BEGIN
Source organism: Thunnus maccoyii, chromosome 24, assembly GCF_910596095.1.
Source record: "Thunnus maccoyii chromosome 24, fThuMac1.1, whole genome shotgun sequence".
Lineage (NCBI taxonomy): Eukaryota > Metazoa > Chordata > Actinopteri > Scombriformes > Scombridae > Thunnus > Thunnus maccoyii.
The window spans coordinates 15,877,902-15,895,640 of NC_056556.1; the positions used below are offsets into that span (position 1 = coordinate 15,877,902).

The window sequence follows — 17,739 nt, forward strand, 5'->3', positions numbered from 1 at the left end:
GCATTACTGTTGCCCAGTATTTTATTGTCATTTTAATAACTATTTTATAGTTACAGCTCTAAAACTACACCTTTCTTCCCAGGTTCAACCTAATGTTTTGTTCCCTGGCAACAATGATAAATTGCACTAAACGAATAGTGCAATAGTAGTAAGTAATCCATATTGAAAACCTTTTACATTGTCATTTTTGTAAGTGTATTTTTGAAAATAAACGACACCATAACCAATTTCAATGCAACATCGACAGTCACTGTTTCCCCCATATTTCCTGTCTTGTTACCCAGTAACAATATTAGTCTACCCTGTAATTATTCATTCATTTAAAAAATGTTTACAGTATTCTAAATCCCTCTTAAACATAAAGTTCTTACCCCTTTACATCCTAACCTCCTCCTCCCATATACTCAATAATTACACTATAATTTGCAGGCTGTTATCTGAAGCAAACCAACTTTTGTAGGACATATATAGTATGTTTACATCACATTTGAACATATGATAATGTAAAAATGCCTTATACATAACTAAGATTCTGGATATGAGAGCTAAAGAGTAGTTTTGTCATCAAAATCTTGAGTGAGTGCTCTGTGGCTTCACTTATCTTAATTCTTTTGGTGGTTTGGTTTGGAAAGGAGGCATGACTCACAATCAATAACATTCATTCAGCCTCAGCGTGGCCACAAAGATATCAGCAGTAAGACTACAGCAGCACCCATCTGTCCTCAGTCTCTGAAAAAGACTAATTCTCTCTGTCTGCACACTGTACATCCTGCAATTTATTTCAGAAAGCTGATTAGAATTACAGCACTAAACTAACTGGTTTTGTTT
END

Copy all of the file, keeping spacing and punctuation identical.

Source organism: Thunnus maccoyii, chromosome 24, assembly GCF_910596095.1.
Source record: "Thunnus maccoyii chromosome 24, fThuMac1.1, whole genome shotgun sequence".
Lineage (NCBI taxonomy): Eukaryota > Metazoa > Chordata > Actinopteri > Scombriformes > Scombridae > Thunnus > Thunnus maccoyii.
The window spans coordinates 15,877,902-15,895,640 of NC_056556.1; the positions used below are offsets into that span (position 1 = coordinate 15,877,902).

The window sequence follows — 17,739 nt, forward strand, 5'->3', positions numbered from 1 at the left end:
GCATTACTGTTGCCCAGTATTTTATTGTCATTTTAATAACTATTTTATAGTTACAGCTCTAAAACTACACCTTTCTTCCCAGGTTCAACCTAATGTTTTGTTCCCTGGCAACAATGATAAATTGCACTAAACGAATAGTGCAATAGTAGTAAGTAATCCATATTGAAAACCTTTTACATTGTCATTTTTGTAAGTGTATTTTTGAAAATAAACGACACCATAACCAATTTCAATGCAACATCGACAGTCACTGTTTCCCCCATATTTCCTGTCTTGTTACCCAGTAACAATATTAGTCTACCCTGTAATTATTCATTCATTTAAAAAATGTTTACAGTATTCTAAATCCCTCTTAAACATAAAGTTCTTACCCCTTTACATCCTAACCTCCTCCTCCCATATACTCAATAATTACACTATAATTTGCAGGCTGTTATCTGAAGCAAACCAACTTTTGTAGGACATATATAGTATGTTTACATCACATTTGAACATATGATAATGTAAAAATGCCTTATACATAACTAAGATTCTGGATATGAGAGCTAAAGAGTAGTTTTGTCATCAAAATCTTGAGTGAGTGCTCTGTGGCTTCACTTATCTTAATTCTTTTGGTGGTTTGGTTTGGAAAGGAGGCATGACTCACAATCAATAACATTCATTCAGCCTCAGCGTGGCCACAAAGATATCAGCAGTAAGACTACAGCAGCACCCATCTGTCCTCAGTCTCTGAAAAAGACTAATTCTCTCTGTCTGCACACTGTACATCCTGCAATTTATTTCAGAAAGCTGATTAGAATTACAGCACTAAACTAACTGGTTTTGTTT